And the harp opened the door to Baba Yaga's hut, a scene from some medieval science fiction nightmare. Not a place I'd recommend visiting, except musically.

The final promenade approached "The Great Gate of Kiev" with regal bearing, entering the percussive blast furnace with smoldering bravura.

In his second year, Rudiakov seems to be willing to take chances, bringing the Danbury Symphony Orchestra along with him on some exciting adventures.


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Orchestras chase away winter blues

By Jan Stribula

DANBURY -- Over 100 musicians filled the stage at WestConn last Sunday afternoon, as the Danbury Community Orchestra teamed up with the Danbury Preparatory String Orchestra. There was quite a nice turnout for the Danbury Music Centre's event, and Ives Hall was buzzing with excitement even before the show began.

Surrounded by the two orchestras playing together, DCO Music Director and Conductor Michael Smith seemed to have eyes in back of his head. Looking fit as a fiddle, Glen Lebetkin, music director and conductor for the DPSO, was pleased to still fit into his old tux.

In her introduction, Danbury Music Centre board of directors member Donna Locke explained that this was a landmark event, as it was the first time the DCO was performing a winter concert in addition to their other two annual concerts. It was quite an ambitious undertaking for Smith, Lebetkin, and the many musicians involved. The program had over ten upbeat pieces that had toes tapping, children bouncing in laps, and smiles for all.

Smith and the DCO were off to a rousing start with the peppy overture from "Il Matrimonio Segreto (The Secret Marriage)" by Domenico Cimarosa (1749 -- 1801). They followed with "Maple Leaf Rag" by Scott Joplin (1868 -- 1917), without the usual piano, but more than making up for it with brass and winds, especially the trombones. The combined orchestras played the lively "Radetzy March, Op. 228" by Johann Strauss, Sr. (1804 -- 1849), with Smith happily in the center of a sea of sound.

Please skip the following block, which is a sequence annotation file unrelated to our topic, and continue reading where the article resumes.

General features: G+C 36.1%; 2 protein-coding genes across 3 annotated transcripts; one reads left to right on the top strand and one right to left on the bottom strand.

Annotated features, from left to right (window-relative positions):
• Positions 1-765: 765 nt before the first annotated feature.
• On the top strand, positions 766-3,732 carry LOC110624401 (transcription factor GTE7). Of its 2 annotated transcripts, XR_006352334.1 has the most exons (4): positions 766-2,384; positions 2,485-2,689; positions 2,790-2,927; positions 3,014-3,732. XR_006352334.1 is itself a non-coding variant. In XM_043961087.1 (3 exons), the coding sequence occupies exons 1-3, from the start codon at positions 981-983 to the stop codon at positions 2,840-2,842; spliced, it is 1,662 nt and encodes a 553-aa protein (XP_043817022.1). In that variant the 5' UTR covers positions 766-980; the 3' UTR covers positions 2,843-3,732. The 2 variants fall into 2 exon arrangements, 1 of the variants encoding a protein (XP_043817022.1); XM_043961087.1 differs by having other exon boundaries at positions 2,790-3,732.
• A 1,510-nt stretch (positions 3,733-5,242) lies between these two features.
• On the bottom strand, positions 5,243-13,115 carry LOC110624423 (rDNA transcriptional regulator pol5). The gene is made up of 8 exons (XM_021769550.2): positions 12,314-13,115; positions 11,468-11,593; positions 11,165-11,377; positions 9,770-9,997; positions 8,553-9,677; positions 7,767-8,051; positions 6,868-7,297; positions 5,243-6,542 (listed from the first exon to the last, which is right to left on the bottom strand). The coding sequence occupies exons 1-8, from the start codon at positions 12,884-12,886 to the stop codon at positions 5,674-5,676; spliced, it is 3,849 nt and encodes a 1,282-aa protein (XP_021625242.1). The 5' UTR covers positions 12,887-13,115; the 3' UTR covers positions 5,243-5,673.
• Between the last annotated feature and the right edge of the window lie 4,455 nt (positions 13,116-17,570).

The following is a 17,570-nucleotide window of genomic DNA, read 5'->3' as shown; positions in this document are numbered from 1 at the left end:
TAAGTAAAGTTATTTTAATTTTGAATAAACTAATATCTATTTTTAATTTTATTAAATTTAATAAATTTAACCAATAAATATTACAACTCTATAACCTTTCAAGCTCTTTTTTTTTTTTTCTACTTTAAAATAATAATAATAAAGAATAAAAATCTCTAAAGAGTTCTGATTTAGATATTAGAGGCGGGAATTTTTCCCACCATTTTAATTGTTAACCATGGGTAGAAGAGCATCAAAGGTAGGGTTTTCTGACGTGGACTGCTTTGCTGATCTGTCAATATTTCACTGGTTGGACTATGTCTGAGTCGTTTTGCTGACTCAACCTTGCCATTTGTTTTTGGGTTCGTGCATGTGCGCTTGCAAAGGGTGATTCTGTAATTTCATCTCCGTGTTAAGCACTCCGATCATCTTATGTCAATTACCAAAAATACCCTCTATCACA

Lebetkin took over control of the podium, acknowledging how music brings all ages together in the DPSO. Their selections covered territory from Bach to The Beatles, as well as a few surprises.

In a number called "Fill in the Blanks" by Carrie Lane Gruselle, they had a hoe-down for strings and noise makers, with Lebetkin on penny whistle and steam engine. Lebetkin provided some challenge for his rather youthful orchestra with an overture for strings, "Carpe Diem" by Richard Meyer.

They ended with a medley of traditional Irish tunes, "Danny Rocks," arranged by Bob Phillips.

Lebetkin was gratified by how the Danbury Music Centre provides a place for everyone to perform musically, noting how many of the players in the DPSO have continued their progress with the DCO.

Smith and the combined orchestras gave a short but sweet rendering of Borodin's exotic "Polovetsian Dance" with lots of lush strings. Beyond directing all the musicians onstage, Smith encouraged everyone to go hear live music. There's no substitute.

The DCO was at their best in "Fugue in G Minor (The Little)" by J.S. Bach (1685 -- 1750), a splendid arrangement of a piece more often heard on keyboard. They closed the show with several "Hungarian Dances" by Johannes Brahms (1833 -- 1897) that included everything but live gypsies. Well, maybe next time.